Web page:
Planning · July 14, 2022

How Do 529 Plans Work?

The exploding cost of higher education today should have every family with a potential student considering two tough questions.

  • When is the best time to start saving?
  • With college expenses increasing at over 8% per year, are your savings keeping pace?

In the 2021/2022 school year, the College Board estimates the average in-state cost of one year at a four-year public college is $22,690. The average cost for a year at a private four-year college is estimated to be $51,690. Many schools cost substantially more.

Even with student loans, financial grants, work-study programs and current income availability, families continue to depend on personal savings as their college-funding cornerstone. There are a few savings options available, including 529 plans, Coverdell Education Savings Accounts, custodial accounts and more. In this article, we're taking a deep dive into 529 plan structures and options to help you understand which may be best for your family.

A Tax-Advantaged Education Savings Option

Among the many available education savings options, 529 plans are one of the most popular vehicles for families and students. That's because they have federal tax benefits, including tax-deferred growth and tax-free withdrawals on qualified education expenses. Originally limited to post-secondary education costs, they were expanded to cover K-12 education in 2017 and apprenticeship programs in 2019.

Each state is responsible for administering its own 529 plans. As such, the fees, expenses and features of the plans vary by state, but as long as the plan satisfies the requirements of Section 529 of the Internal Revenue Code, federal tax law provides tax benefits for both the contributor and the beneficiary. These benefits include the following:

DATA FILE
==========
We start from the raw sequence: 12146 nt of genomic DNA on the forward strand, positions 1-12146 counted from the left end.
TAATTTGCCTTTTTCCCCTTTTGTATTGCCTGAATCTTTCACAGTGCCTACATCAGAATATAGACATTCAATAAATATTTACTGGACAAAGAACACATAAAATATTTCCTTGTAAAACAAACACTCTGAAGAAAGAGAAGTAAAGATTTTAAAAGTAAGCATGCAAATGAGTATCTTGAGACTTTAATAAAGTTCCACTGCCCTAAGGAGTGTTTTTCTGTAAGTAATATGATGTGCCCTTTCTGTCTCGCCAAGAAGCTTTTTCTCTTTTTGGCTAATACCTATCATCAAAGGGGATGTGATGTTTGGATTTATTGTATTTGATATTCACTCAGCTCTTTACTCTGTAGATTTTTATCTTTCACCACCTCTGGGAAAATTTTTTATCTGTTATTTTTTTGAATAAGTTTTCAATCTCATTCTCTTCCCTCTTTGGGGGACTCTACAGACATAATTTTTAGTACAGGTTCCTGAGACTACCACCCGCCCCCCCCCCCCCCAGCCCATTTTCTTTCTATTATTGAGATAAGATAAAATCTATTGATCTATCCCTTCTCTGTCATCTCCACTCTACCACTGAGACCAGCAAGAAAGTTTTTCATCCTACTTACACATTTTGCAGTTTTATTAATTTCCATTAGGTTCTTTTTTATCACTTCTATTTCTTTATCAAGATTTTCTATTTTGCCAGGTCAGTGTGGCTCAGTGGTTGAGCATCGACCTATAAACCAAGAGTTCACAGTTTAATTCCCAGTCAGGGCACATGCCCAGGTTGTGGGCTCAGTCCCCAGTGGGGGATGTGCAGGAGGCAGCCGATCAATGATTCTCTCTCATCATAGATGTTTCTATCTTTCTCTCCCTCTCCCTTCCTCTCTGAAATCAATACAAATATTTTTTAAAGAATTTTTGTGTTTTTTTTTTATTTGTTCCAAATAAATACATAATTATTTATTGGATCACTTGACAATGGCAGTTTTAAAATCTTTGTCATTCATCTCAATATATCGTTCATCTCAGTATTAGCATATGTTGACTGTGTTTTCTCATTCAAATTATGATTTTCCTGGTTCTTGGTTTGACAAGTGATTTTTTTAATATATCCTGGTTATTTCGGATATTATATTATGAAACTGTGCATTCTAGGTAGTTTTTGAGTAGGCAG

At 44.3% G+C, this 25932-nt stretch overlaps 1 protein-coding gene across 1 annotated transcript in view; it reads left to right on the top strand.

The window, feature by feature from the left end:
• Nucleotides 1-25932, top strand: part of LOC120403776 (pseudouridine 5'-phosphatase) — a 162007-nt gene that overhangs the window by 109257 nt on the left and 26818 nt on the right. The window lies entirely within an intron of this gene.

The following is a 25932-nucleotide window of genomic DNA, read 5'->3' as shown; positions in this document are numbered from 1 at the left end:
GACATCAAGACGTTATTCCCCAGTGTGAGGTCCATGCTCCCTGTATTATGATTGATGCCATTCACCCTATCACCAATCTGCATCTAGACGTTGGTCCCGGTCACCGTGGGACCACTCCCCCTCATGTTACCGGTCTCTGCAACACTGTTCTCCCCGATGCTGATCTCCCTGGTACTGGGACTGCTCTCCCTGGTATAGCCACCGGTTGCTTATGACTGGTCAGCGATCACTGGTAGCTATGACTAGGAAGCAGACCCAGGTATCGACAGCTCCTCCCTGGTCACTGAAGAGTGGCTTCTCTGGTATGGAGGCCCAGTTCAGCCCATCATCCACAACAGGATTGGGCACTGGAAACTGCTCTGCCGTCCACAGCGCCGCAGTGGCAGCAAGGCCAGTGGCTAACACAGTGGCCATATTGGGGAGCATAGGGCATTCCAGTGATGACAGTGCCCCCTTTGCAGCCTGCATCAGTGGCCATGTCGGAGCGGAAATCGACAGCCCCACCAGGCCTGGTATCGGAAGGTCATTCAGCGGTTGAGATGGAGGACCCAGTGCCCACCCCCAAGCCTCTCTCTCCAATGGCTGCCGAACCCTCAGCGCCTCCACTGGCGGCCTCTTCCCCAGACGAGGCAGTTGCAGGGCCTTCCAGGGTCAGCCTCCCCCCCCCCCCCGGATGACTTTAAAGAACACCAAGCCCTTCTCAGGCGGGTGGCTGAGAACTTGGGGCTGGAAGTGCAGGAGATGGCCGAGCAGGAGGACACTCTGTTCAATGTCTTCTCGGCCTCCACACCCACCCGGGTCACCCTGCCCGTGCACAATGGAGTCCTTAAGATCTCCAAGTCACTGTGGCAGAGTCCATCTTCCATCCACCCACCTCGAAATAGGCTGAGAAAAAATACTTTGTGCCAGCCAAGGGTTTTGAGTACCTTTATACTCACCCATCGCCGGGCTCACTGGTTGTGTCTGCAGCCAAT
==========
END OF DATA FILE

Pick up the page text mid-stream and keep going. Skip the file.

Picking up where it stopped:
• Contributions to a tax-advantaged 529 plan accumulate on a tax-deferred basis.
  • Withdrawals are tax-free at the federal level if the money is used for qualified educational expenses. Withdrawals not used for qualified expenses are subject to income tax and a 10% federal penalty.
  • There's no income limit to participate.
  • Lifetime contribution levels are $350,000 and up (limits vary by state).
  • In 2022, super-funding is possible up to $80,000 ($160,000 for joint gifts) with no gift-tax implications if requirements are met. The availability and features of 529 plans vary by state.
  • Thirty states also offer tax breaks on top of the federal tax advantages.

Making regular, methodical savings over time—combined with raises, tax refunds and unexpected financial windfalls—could supplement or possibly fully fund the cost of a child's education.

529 Savings Plans Versus Pre-paid Tuition Plans

529 plans have two main structures—a savings plan and a pre-paid tuition plan. This means, in addition to the tax-advantaged nature of 529 plans, families can also select the product that best fits their needs and risk tolerance.

The 529 savings plan is an individual investment account. Contributions are directed to the plan's investment portfolios and can be used to pay tuition, fees, room and board, books, and supplies at accredited institutions. Funds can also cover K-12 tuition expenses up to $10,000 per year.